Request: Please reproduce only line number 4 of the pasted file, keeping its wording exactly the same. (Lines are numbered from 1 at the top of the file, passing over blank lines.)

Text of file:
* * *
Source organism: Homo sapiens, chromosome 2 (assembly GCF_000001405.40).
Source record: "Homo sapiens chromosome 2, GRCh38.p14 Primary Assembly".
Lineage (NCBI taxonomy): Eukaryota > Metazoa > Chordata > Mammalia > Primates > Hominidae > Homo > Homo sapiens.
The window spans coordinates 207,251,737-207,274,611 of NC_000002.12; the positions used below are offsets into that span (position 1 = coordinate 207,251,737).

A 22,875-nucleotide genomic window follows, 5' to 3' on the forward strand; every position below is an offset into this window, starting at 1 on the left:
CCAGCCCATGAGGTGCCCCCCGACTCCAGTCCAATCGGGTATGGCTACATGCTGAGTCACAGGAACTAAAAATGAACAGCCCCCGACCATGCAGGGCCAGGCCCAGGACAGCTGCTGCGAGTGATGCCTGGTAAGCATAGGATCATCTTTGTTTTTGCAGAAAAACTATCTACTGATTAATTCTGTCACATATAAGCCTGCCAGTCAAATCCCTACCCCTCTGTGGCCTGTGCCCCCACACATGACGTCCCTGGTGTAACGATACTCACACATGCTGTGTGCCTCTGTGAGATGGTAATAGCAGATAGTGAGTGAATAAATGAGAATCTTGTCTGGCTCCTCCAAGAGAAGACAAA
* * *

The window spans coordinates 207,251,737-207,274,611 of NC_000002.12; the positions used below are offsets into that span (position 1 = coordinate 207,251,737).